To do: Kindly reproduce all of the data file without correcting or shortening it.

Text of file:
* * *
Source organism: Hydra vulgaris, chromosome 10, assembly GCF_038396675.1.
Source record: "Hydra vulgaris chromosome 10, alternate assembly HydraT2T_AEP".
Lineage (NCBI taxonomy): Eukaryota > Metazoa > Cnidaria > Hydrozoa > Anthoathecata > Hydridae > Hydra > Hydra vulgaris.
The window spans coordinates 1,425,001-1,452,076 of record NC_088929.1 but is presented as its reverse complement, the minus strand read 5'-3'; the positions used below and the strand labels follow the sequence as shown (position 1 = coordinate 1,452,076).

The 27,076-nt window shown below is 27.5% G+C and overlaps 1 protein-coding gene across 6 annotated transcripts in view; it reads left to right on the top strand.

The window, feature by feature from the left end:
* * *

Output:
Source organism: Hydra vulgaris, chromosome 10, assembly GCF_038396675.1.
Source record: "Hydra vulgaris chromosome 10, alternate assembly HydraT2T_AEP".
Lineage (NCBI taxonomy): Eukaryota > Metazoa > Cnidaria > Hydrozoa > Anthoathecata > Hydridae > Hydra > Hydra vulgaris.
The window spans coordinates 1,425,001-1,452,076 of record NC_088929.1 but is presented as its reverse complement, the minus strand read 5'-3'; the positions used below and the strand labels follow the sequence as shown (position 1 = coordinate 1,452,076).

The 27,076-nt window shown below is 27.5% G+C and overlaps 1 protein-coding gene across 6 annotated transcripts in view; it reads left to right on the top strand.

The window, feature by feature from the left end: